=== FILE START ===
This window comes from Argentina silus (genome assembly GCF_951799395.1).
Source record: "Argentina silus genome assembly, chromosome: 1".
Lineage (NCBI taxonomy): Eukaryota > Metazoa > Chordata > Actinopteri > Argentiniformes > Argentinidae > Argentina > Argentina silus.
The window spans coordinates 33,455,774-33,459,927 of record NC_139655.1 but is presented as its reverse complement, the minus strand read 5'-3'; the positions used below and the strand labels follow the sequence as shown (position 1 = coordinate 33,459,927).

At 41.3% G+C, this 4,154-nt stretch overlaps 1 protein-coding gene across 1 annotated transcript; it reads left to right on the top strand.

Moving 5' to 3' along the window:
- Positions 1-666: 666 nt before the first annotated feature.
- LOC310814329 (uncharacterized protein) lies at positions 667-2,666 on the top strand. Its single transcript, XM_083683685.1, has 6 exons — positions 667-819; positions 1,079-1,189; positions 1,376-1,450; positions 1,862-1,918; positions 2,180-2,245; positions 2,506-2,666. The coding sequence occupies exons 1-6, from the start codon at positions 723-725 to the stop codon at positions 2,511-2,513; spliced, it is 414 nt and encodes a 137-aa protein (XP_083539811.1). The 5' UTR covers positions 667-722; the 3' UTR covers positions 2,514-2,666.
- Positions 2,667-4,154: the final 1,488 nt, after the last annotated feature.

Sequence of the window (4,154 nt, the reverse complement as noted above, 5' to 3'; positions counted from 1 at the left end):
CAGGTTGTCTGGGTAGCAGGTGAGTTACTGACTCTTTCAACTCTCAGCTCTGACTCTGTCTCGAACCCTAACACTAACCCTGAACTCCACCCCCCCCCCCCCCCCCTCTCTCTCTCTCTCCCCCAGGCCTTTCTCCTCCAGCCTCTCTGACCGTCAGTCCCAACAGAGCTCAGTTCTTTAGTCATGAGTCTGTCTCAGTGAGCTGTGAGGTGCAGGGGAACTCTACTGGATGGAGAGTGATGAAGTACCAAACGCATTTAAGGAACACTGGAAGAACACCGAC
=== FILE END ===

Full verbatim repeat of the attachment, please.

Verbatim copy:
This window comes from Argentina silus (genome assembly GCF_951799395.1).
Source record: "Argentina silus genome assembly, chromosome: 1".
Lineage (NCBI taxonomy): Eukaryota > Metazoa > Chordata > Actinopteri > Argentiniformes > Argentinidae > Argentina > Argentina silus.
The window spans coordinates 33,455,774-33,459,927 of record NC_139655.1 but is presented as its reverse complement, the minus strand read 5'-3'; the positions used below and the strand labels follow the sequence as shown (position 1 = coordinate 33,459,927).

At 41.3% G+C, this 4,154-nt stretch overlaps 1 protein-coding gene across 1 annotated transcript; it reads left to right on the top strand.

Moving 5' to 3' along the window:
- Positions 1-666: 666 nt before the first annotated feature.
- LOC310814329 (uncharacterized protein) lies at positions 667-2,666 on the top strand. Its single transcript, XM_083683685.1, has 6 exons — positions 667-819; positions 1,079-1,189; positions 1,376-1,450; positions 1,862-1,918; positions 2,180-2,245; positions 2,506-2,666. The coding sequence occupies exons 1-6, from the start codon at positions 723-725 to the stop codon at positions 2,511-2,513; spliced, it is 414 nt and encodes a 137-aa protein (XP_083539811.1). The 5' UTR covers positions 667-722; the 3' UTR covers positions 2,514-2,666.
- Positions 2,667-4,154: the final 1,488 nt, after the last annotated feature.

Sequence of the window (4,154 nt, the reverse complement as noted above, 5' to 3'; positions counted from 1 at the left end):
CAGGTTGTCTGGGTAGCAGGTGAGTTACTGACTCTTTCAACTCTCAGCTCTGACTCTGTCTCGAACCCTAACACTAACCCTGAACTCCACCCCCCCCCCCCCCCCCTCTCTCTCTCTCTCCCCCAGGCCTTTCTCCTCCAGCCTCTCTGACCGTCAGTCCCAACAGAGCTCAGTTCTTTAGTCATGAGTCTGTCTCAGTGAGCTGTGAGGTGCAGGGGAACTCTACTGGATGGAGAGTGATGAAGTACCAAACGCATTTAAGGAACACTGGAAGAACACCGAC